Let me define the problem clearly so as to avoid confusion. I am trying to find a position where:

  • The only move is a promotion move.
  • Said move needs to be promotion to a bishop. Not a queen, not a knight, and not a rook.
  • Where "only move" means either, a move that draws while all other moves lose, or, a move that wins while all other moves draw or lose.

I have been trying to come up with such a position for more than a week now without success. The following is my thought process.

AFAIK there are two main reasons for underpromoting:

  1. Underpromote to deliver a check/attack that a queen cannot fulfill
  2. Underpromote to avoid stalemate

The first scenario should be irrelevant because a queen has all the moves of a bishop.

For the second scenario, I thought about the fundamental cause of stalemate. Promoting to queen can draw, either due to its rook-move ability, or its bishop-move ability, or both abilities simultaneously.

Reason for stalemate Rook move Bishop move Both
Example FEN 8/k1P5/2P5/K7/8/8/8/8 8/6P1/8/8/8/8/8/k1K5 8/k1P5/8/2K5/8/8/8/8
Solution Promote to Bishop/Knight Promote to Rook/Knight Promote to Rook/Bishop/Knight

As you can see, there is no scenario where you have to get a bishop. Therefore I concluded that any singular reason alone cannot produce a position where promotion to bishop is the only move. In other words, there has to be other conditions in the position that prevent the choice of another piece, in particular that of the knight.

One idea that came to my mind is that you might need a bishop-move to prevent something, but this idea got shot down pretty quickly because if you need to prevent something, that means the opponent is threatening a move, which means there's no stalemate.

Currently, the only semi-plausible idea I have left is that promotion to knight leads to insufficient material, whereas promotion to bishop doesn't. However coming up with such a position is quite difficult as you can imagine (especially given the condition that it has to be the only move), so I have yet to think of one.


Thanks to @bof for the solution along this line of thought! It wasn't too difficult after all - I simply overlooked the possibility of promoting with capture, which made it the only move.

I have asked this question to a few IMs and GMs on their streams to no avail (understandably so, since they still have to stream), so I am turning to StackExchange community for ideas and answers. Thank you in advance!

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    It is even possible that the only winning move is promoting to a second bishop of the same color! Not surprisingly, someone had the study idea before me. – Hauke Reddmann Feb 14 at 10:30
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    Another possible reason for promoting to bishop: to get stalemated because it's the only way to draw. – bof Feb 15 at 8:26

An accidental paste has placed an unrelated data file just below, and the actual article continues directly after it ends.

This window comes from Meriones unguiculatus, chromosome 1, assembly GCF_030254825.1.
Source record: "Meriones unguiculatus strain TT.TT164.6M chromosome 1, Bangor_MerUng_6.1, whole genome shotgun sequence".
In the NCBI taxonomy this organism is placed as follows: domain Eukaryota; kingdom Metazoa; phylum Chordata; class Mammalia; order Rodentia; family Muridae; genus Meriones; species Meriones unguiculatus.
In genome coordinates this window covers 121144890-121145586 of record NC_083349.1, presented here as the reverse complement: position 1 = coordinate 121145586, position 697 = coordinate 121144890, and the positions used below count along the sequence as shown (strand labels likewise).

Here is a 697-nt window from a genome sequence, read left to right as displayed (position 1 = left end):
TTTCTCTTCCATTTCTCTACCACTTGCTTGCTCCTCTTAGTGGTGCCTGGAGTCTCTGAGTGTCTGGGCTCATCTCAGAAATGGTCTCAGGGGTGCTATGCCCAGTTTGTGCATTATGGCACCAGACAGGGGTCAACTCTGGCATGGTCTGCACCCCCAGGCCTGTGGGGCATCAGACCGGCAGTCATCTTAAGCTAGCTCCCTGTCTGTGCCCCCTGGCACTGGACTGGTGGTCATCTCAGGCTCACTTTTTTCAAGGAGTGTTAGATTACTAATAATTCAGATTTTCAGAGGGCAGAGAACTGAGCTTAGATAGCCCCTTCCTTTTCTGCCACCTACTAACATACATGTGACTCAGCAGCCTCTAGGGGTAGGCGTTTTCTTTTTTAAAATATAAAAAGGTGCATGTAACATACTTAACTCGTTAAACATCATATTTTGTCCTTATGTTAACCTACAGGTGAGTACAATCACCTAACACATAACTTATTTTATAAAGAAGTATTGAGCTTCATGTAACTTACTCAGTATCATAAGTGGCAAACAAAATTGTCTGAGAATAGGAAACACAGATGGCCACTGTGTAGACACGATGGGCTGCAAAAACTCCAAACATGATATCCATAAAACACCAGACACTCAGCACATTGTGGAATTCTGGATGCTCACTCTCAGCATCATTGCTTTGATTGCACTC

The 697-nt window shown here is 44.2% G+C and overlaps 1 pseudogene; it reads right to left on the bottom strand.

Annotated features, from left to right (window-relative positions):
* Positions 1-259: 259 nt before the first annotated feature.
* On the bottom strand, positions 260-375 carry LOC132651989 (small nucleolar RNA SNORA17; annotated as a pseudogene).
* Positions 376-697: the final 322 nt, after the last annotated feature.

• Addendum: THX to Siegfried Hornecker, he found (back) this: Alexey Troitzky, Shakhmatny Listok, 15. Januar 1925 [[FEN F8/p3B2p/1P5P/3P4/5r2/3k4/8/6K1]], 1.b7 Rg4+ 2.Kf2 Rg8 3.d6 Kc4 4.d7 Kb5 5.d8Q Rxd8 6.Bxd8 Ka6 7.b8B. It is fun to analyze what good the second bishop is for! – Hauke Reddmann Feb 15 at 9:35
  • @HaukeReddmann yeah I really enjoyed this one. Black's best attempt is to run to g8, and white is unable to force the king out of the corner, which means the h6 pawn will never promote. However white can occupy both a3-f8 and a1-h8 diagonals with the bishops, and have a Zuzwang trick when black eventually runs out of moves with their a pawn. Kf7# is a pretty cool move. – cyqsimon Feb 15 at 10:09

There are numerous chess problems, whether a checkmating one or an endgame study, that feature certain promotions as a necessity to win. Stalemate is the long-known reason behind doing so. Here is a small sampling.

This problem is the first known one to use Bishop promotion, although it is a later correction. Even better it comes with double the fun!

[Titler "Ignazio Calvi  Le Palaméde 4/1836, White Wins (Correction)"]
[FEN "8/6PP/3Pn3/6b1/8/k3P3/p7/K2B4 w - - 0 1"]

1. g8=N! Bxe3 2. h8=B! (2. h8=Q? Nd4 3. Ne7 Nc2+ Bxc2 Bd4+ 5. Qxd4)    Nd4 3. Ne7 Bd2 4. Nd5 {And white wins!}

However, it can also be motivated by the "Dead Position" rule. In the below position, suppose White is down to seconds on the clock. They have no queens or rook nearby and stopping the clock to call in the arbiter might not help really. Thus, White must promote to a bishop, luckily just before the clock runs out. Now, the game is drawn and a half point is saved!

[FEN "8/3P4/8/8/8/7k/7b/7K w - - 0 1"]

1. d8=B
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    Oh wow damn. That first position is a really nice one. I couldn't see the idea until I put it through an engine and play it out! The double piece sacrifice to get the queen on d4 to self-stalemate was crazy! – cyqsimon Feb 14 at 0:58
  • Indeed it is! crazy! Watch out for more on the way! – Rewan Demontay Feb 14 at 1:02